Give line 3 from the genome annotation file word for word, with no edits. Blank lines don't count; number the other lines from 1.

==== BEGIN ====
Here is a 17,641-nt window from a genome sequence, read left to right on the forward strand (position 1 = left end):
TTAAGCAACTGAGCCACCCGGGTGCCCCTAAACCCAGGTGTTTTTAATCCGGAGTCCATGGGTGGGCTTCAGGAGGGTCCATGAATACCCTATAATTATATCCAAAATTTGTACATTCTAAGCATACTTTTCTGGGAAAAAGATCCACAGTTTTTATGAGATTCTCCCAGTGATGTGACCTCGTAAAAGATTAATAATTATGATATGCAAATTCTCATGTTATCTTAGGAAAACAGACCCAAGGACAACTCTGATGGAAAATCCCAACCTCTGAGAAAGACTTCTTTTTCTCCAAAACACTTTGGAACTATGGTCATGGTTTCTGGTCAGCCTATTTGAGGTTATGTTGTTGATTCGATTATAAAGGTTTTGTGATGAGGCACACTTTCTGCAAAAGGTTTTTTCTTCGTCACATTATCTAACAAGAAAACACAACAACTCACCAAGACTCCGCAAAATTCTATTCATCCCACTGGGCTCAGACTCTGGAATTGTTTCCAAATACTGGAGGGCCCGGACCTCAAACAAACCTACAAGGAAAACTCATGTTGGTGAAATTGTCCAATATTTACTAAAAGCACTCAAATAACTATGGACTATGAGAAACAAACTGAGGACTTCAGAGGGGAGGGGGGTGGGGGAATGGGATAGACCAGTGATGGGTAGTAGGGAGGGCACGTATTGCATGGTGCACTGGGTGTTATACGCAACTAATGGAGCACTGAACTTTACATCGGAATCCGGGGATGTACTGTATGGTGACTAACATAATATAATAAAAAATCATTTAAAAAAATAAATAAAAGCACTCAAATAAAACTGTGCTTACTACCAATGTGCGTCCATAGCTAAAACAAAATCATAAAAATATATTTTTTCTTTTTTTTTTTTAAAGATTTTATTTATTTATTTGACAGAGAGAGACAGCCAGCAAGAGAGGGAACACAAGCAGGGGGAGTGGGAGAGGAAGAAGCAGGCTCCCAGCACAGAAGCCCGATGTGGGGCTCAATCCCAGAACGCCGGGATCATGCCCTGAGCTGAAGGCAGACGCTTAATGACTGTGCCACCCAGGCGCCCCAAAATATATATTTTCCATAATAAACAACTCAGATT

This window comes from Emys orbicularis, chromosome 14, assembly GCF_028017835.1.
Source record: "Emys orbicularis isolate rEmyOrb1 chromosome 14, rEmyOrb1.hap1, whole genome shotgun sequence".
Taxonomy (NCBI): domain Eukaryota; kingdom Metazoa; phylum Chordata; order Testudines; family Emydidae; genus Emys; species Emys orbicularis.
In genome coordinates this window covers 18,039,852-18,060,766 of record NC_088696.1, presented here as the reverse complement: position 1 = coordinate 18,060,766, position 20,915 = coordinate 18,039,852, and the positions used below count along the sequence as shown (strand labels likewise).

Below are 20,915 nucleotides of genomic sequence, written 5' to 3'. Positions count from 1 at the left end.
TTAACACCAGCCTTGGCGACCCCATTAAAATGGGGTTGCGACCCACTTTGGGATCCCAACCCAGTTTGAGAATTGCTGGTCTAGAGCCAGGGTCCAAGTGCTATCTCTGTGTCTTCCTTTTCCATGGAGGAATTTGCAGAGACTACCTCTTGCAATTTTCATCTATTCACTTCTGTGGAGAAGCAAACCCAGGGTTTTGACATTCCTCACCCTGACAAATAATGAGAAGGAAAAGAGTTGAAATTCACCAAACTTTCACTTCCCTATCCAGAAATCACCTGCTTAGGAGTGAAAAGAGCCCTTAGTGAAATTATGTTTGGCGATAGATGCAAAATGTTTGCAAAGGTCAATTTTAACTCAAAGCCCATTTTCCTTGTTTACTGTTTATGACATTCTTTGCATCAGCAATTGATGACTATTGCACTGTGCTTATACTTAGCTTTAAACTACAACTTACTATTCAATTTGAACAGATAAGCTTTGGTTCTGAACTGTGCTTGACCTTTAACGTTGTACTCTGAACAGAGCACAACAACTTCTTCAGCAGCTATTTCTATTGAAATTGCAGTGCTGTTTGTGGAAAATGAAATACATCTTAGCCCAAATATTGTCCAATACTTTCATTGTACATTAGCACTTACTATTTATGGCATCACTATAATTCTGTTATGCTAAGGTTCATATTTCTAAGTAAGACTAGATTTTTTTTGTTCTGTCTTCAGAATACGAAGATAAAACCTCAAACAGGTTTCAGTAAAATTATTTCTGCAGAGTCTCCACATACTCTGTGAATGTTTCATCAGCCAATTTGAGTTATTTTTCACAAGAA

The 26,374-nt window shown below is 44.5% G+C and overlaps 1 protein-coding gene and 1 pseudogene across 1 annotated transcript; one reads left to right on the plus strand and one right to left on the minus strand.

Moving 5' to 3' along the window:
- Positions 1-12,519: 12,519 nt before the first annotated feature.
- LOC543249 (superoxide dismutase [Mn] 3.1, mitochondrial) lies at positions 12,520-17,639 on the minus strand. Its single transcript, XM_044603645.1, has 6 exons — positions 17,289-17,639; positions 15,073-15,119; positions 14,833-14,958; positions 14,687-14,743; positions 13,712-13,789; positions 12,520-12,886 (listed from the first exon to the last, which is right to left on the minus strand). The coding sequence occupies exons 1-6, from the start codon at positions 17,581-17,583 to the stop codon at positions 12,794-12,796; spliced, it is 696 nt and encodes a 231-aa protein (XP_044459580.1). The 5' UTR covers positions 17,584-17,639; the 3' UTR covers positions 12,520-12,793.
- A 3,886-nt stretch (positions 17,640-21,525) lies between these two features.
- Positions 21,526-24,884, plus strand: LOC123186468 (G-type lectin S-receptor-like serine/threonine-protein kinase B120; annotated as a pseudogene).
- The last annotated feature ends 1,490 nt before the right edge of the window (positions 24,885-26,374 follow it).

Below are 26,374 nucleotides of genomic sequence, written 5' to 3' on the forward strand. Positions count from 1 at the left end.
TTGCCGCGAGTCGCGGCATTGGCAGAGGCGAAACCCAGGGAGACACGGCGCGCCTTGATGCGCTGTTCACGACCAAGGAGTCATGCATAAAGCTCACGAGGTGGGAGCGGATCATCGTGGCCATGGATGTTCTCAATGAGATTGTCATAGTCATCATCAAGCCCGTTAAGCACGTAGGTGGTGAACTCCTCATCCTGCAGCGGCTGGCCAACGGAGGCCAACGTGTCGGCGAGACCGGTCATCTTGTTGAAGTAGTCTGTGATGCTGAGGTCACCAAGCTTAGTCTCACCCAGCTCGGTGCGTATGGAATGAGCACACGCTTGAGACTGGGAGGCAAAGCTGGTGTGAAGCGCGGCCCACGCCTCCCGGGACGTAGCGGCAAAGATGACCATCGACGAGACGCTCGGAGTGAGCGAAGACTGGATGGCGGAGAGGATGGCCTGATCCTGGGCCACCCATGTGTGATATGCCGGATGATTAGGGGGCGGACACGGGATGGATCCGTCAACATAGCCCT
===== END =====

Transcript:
This window comes from Emys orbicularis, chromosome 14, assembly GCF_028017835.1.